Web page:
An interview Chris Wallace had with Mitt and Ann Romney at their New Hampshire home inspired this piece. Below is a portion of the transcript.
WALLACE: Everything in the house is a family affair. They designed the island in the kitchen with a hole in it, so the grand children can join in.
ANN ROMNEY: There are sometimes as many six of them in there at one time, and they can work as well and make sandwiches or do whatever they can. And I stand here and kind of the orchestra leader.
WALLACE: You’re kind of a short order cook, aren’t you?
M. ROMNEY: Look at this — she had to make two different types of batter.
WALLACE: Now, what do your grand kids call you?
M. ROMNEY: They call me papa. They call me papa.
WALLACE: And Mrs. Romney?
M. ROMNEY: It’s Mamie. For a while, for a blessed while, we were Ike and Mamie.
A. ROMNEY: It’s a joke.
M. ROMNEY: You know, Ike and Mamie.
A good joke needs to resemble truth or it’s not funny. Mitt and Ann Romney are comparable to Ike and Mamie. This is why all the vicious attacks by the Obama campaign will be a huge failure. As a small toddler, when Ike ran for office, the only memory for me is the “I Like Ike” posters. Today “I like Mitt” posters would also work perfectly.
There are other ways that Mitt and Ike are similar. Some of Ike’s achievements can be read here. One thing that Ike has never received credit for is his support of civil rights. As soon as he was sworn into office he removed all of the Jim Crow segregation rules in Washington DC that Woodrow Wilson had created. Harry Truman gets all the credit for signing the bill that removed segregation in the US armed services, but Ike is the one who actually carried out the implementation. When a mob tried to keep the US Supreme Court Brown v. Board of Education (1954) decision from being implemented, Ike ordered the 101st Airborne Division of the United States Army to Little Rock and federalized the entire 10,000 member Arkansas National Guard, taking it out of the hands of Democrat Governor Orval Faubus. President Eisenhower supported and signed the 1957 and 1960 Civil Rights Acts
Both Ike and Mitt are mission oriented leaders instead of movement conservatives ideologues. They both believe in the efficiency of the private sector in allocating resources and promoting economic growth. Minimal taxation is desirable so as not to stifle individual initiative or put undue pressure on financial markets. They both believe in a fiscal policy that restrains federal spending and not using “quantitative easing” monetary policy as a stimulus, and the monetary authorities at the Federal Reserve shared Ike’s view.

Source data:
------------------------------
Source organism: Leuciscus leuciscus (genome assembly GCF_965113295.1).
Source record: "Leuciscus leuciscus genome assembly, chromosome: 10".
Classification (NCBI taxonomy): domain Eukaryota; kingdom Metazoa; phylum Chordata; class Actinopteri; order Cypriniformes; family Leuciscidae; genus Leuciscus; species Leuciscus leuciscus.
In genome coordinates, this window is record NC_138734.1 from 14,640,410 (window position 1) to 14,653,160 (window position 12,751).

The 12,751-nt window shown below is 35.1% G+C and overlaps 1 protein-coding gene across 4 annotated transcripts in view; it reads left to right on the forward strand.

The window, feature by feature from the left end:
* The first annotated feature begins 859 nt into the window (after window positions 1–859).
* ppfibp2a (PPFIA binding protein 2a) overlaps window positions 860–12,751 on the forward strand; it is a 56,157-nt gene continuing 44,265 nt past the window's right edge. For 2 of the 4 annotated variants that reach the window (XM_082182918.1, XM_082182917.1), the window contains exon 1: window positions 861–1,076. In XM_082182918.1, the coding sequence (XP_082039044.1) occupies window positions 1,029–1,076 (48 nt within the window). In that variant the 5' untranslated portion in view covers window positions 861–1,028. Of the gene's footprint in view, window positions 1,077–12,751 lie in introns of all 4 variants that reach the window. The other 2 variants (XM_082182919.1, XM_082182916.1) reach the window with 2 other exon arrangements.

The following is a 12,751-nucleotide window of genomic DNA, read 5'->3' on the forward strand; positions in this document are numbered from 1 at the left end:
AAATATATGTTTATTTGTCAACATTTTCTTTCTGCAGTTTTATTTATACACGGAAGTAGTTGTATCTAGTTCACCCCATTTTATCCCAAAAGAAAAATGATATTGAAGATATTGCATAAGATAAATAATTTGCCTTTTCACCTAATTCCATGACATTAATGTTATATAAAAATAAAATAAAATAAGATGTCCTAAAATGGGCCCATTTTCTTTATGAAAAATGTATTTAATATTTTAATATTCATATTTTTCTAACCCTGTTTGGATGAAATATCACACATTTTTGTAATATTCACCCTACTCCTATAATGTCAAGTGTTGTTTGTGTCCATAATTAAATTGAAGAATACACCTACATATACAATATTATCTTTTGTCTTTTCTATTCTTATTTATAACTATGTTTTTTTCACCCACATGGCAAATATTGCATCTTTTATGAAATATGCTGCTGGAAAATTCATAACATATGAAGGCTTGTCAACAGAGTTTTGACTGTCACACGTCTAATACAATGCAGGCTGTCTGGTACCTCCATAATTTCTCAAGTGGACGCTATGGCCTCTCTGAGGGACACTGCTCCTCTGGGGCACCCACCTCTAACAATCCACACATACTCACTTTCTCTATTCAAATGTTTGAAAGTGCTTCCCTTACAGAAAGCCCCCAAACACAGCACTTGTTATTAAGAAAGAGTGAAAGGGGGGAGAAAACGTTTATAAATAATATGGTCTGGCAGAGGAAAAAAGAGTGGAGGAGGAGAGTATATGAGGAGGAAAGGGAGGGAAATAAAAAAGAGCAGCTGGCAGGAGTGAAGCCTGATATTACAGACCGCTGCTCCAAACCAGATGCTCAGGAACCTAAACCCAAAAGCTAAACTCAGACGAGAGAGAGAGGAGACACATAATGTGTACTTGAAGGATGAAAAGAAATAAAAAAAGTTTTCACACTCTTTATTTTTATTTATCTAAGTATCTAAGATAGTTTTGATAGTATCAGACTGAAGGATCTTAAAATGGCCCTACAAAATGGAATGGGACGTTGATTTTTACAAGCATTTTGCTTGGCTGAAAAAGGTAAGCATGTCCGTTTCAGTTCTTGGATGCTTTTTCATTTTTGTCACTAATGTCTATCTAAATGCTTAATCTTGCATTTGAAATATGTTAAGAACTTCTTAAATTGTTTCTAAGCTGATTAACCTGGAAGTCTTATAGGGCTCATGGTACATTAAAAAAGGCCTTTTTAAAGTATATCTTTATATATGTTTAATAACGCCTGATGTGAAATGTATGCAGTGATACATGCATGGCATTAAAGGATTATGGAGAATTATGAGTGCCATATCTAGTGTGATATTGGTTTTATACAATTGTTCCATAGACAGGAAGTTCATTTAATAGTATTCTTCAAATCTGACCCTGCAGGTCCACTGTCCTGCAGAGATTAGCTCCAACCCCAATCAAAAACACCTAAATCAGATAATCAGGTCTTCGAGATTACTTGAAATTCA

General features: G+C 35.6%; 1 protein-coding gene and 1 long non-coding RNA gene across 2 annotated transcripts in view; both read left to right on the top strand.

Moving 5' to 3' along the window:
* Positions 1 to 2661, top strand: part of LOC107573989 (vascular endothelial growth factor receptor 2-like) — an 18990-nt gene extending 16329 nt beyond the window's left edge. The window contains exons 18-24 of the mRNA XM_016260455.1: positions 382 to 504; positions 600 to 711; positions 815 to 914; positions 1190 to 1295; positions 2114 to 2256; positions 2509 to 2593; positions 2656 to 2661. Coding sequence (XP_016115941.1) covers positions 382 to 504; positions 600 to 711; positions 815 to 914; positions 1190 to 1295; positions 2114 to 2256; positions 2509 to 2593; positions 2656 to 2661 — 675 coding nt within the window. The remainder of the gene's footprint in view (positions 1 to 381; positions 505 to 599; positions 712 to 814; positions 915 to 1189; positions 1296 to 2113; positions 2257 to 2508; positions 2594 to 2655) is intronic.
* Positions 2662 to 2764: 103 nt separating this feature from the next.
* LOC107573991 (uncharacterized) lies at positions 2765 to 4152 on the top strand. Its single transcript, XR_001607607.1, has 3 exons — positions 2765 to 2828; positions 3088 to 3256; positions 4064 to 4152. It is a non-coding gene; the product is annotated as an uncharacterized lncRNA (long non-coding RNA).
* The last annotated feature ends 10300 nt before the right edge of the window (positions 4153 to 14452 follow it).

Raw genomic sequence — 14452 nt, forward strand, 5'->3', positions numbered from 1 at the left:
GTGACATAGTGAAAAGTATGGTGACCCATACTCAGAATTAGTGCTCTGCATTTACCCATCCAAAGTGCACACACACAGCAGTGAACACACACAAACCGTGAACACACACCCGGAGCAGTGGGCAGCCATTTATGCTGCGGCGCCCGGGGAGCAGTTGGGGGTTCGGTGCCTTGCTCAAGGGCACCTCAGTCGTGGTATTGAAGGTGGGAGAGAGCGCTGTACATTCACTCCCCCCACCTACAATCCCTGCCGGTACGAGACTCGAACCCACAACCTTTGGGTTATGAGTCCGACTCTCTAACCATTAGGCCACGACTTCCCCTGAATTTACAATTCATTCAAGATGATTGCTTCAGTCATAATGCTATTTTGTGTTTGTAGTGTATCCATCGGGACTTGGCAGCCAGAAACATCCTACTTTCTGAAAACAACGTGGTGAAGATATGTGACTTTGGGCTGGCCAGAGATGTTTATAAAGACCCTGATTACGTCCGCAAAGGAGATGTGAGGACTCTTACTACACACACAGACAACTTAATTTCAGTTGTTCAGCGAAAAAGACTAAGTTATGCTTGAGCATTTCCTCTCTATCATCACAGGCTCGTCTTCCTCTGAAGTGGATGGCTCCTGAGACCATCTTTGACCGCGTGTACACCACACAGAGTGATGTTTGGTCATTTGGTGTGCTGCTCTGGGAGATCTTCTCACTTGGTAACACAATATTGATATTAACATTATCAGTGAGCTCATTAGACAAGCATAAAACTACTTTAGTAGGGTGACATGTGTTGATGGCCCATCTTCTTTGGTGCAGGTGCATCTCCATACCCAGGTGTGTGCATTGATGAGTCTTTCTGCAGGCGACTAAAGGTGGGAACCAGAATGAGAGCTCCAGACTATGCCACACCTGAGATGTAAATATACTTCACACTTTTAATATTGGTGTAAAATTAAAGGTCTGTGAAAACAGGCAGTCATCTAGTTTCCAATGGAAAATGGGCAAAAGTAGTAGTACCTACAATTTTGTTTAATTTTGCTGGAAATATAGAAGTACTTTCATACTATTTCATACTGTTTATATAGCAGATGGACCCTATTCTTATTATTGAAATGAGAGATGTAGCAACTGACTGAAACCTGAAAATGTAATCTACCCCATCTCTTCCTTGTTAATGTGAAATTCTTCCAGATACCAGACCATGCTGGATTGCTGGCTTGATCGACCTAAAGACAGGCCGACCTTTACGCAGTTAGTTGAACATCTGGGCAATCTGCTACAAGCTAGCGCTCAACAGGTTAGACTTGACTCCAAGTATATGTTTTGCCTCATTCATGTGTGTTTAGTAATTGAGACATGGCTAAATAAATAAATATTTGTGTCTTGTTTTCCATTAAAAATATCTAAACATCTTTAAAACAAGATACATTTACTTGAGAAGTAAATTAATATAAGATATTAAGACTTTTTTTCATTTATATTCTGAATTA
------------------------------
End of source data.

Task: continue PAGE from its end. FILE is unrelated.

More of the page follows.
The Eisenhower presidency provides a compelling counterexample to the political business cycle hypothesis that presidents will manipulate the economy to enhance their re-election prospects. While Eisenhower engaged in highly contractionary fiscal policies upon entering office, he did not engage in significantly expansionary policies before the 1956 and 1960 presidential elections. Mitt will be just like Ike in this respect.
President Eisenhower vetoed 181 bills, of which 73 were regular vetoes and 108 were pocket vetoes. Two were overridden. Ike vetoed a bill to amend the Agricultural Act of 1949, with respect to price supports for basic commodities like milk, and other purposes. He also vetoed a defense spending bill to provide a method for regulating and fixing wage rates for employees of the Portsmouth, New Hampshire, Naval Shipyard. Mitt Romney will be just like Ike with respect to vetoing spending bills.
Much has changed over the past sixty years (for the worse), in our federal government, and the mountain is a steep one to climb over to get back to fiscal sanity. One important difference between Mitt and Ike is that Vice President Paul Ryan shares Mitt Romney’s conservative fiscal policy views unlike Ike’s Vice President, Richard Nixon. Our nation can do better than it has these past four years. We WILL do better.